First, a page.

Are you linking up? Grab the code for my Walk Through the Psalms button:

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Please Talk about the Bible

 

I have noticed a trend that is bothering me.

 

Too many people feel uncomfortable talking about the Bible.

 

The great tools available to help us interpret the Scriptures have somehow become trappings that are stifling our voices.

 

We go to churches with gifted, dynamic, and intelligent speakers. (Or, if we don’t, we listen to podcasts of churches that do.) We read articles and books and blogs by writers who have advanced degrees in biblical history and languages. We interact with professional pastors who are paid to read the Scriptures.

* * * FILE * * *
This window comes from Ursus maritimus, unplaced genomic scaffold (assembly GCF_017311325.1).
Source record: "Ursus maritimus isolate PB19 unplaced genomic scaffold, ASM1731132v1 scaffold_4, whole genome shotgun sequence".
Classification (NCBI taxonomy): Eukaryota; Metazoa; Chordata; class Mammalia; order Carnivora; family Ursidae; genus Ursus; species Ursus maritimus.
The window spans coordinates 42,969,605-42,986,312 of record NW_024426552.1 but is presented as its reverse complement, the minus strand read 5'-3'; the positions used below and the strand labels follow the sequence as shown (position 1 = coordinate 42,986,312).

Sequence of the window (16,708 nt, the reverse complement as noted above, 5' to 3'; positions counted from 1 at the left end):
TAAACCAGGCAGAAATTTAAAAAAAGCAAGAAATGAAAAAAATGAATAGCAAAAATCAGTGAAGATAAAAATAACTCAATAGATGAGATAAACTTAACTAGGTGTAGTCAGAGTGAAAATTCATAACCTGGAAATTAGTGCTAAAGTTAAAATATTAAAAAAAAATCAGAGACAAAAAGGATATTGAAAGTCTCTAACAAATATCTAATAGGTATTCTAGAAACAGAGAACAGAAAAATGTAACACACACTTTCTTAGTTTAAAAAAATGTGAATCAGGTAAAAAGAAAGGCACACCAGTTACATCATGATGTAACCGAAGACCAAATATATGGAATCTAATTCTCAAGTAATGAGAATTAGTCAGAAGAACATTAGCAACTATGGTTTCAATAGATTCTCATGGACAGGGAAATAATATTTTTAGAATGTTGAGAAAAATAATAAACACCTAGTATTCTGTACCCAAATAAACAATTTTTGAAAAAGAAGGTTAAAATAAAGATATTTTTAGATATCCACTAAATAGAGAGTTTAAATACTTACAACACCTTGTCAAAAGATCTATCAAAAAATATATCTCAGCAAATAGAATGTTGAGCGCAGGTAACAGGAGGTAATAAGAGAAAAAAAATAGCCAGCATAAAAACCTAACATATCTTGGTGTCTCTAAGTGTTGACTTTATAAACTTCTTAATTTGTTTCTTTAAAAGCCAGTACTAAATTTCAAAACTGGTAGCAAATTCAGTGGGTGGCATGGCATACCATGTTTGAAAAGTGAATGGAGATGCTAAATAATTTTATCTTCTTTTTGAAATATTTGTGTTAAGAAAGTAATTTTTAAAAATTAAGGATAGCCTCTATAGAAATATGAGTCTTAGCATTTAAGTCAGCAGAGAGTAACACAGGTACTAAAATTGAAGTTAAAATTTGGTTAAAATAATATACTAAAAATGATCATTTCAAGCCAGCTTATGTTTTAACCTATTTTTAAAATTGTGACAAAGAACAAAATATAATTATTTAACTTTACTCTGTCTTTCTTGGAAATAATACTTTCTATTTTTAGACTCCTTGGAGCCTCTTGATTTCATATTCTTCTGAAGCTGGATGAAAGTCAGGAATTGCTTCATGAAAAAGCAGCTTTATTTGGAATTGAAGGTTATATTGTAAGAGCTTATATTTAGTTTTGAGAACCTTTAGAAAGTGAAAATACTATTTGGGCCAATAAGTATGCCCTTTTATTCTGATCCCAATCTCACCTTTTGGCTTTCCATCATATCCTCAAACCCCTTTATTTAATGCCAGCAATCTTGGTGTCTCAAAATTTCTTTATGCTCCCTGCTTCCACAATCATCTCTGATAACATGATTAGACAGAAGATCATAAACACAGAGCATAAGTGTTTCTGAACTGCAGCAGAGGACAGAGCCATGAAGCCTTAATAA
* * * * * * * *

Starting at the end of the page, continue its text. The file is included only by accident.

We listen and read and study and learn. And, then, after all that absorbing, we feel inadequate.

 

Who am I to talk about the Bible? I don’t know Hebrew or Greek. I am not a trained minister. I am not a gifted theologian. It is not my role.

 

talk about the BibleYes. It is your role. Talking about the Bible is the role of each of us who have a copy of it in our hands.

 

Studying, speaking, and writing about the Bible is not a job best left for the experts.

 

Just to be clear, I believe in the work of biblical experts.

 

I count it a privilege to read the works of theologians and scholars that can deepen my understanding of its words. The Bible is not simple. It is a complicated text entrenched in culture and history. Professionals can shed light on the nuances and difficulties that we didn’t hear about in Sunday School or memory verse drills.